• Unless otherwise determined by the Title IX Coordinator: (1) if the respondent is a residential student, then the report will be evaluated by the director of residence life, who will then make a decision; and (2) if the respondent is not a residential student, then the report will be evaluated by the dean of students for community life, who will then make a decision. The Title IX Coordinator may appoint a decision-maker that is different from the decision-maker listed in the preceding sentence if the Title IX Coordinator deems it appropriate and consistent with the purposes of this policy. For purposes of this policy, the Provost will be considered an area vice president for any employee not supervised by any other area vice president. The decision-maker is not bound by any recommendation contained in the report. The decision-maker may also require additional investigation by the investigators before making a decision. The Title IX Coordinator should be consulted before a decision is made, and should be promptly notified of the decision. The decision-maker may, at his or her sole discretion, ask to meet with the complainant and respondent prior to making a decision, so long as each party is given the same opportunity (if any) to meet with the decision-maker and the meetings are held separately.
  • The type and degree of any corrective action will depend on the circumstances of each situation. Conduct history may be taken into account. Failure to fulfill the terms of corrective action may result in additional and more severe corrective action. The types of corrective action that may be implemented include, but are not limited to: (1) a warning, (2) a written reprimand, (3) disciplinary probation, (4) suspension (termination of housing and/or student status for a specified period of time and with specific conditions), (5) dismissal (termination of housing and/or student status), (6) termination of employment, (7) attending counseling, (8) paying restitution or fines, (9) performing community service, (10) transferring to a different residence hall or housing unit, (11) being excluded from areas on campus, (12) being restrained from contact with specific individuals or organizations; and/or (13) participation in an educational activity.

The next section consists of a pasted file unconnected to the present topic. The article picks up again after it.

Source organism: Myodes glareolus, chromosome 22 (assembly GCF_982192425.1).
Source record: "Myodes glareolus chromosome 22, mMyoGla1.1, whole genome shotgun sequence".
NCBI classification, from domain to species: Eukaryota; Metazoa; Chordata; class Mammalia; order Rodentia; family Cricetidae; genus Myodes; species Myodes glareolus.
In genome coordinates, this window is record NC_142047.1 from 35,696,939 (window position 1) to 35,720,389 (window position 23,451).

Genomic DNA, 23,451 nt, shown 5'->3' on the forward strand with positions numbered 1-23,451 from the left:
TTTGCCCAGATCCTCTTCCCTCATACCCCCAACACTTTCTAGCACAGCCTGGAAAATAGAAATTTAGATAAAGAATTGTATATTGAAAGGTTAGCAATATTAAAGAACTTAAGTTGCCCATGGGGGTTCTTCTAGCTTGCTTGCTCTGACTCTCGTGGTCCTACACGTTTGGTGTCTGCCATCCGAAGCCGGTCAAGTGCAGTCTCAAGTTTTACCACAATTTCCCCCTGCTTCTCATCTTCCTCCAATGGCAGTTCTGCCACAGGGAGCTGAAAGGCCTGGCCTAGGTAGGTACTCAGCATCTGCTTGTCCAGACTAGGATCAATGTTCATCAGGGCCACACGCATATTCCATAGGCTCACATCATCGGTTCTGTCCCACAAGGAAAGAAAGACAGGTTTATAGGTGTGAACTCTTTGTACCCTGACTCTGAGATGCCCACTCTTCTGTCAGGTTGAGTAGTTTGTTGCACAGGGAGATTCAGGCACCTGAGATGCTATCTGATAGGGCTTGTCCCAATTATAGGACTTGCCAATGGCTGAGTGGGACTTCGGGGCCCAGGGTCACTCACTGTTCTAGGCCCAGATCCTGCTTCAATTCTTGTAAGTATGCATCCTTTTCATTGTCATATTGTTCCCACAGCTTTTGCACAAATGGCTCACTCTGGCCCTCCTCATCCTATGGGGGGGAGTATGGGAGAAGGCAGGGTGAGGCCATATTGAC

• Both parties will be notified of the decision separately. Both the complainant and the respondent will be simultaneously informed, in writing, of: (A) the outcome of any proceeding that arises from an allegation of sexual misconduct; (B) the University’s procedures for the complainant and respondent to appeal the results of the proceeding, if available; (C) any change to the results that occurs prior to the time that such results become final; and (D) when such results become final. A written decision should include a statement of rationale for the decision and sanctions, if applicable.
  • In the case where the respondent is a student or the complainant is a student, the dean of students for community life, the Title IX Coordinator, the Deputy Title IX Coordinator, the director of Residence Life, the director of Student Programs, or an investigator will be available to meet with the respondent and/or complainant (whichever was a student) separately to go over the decision.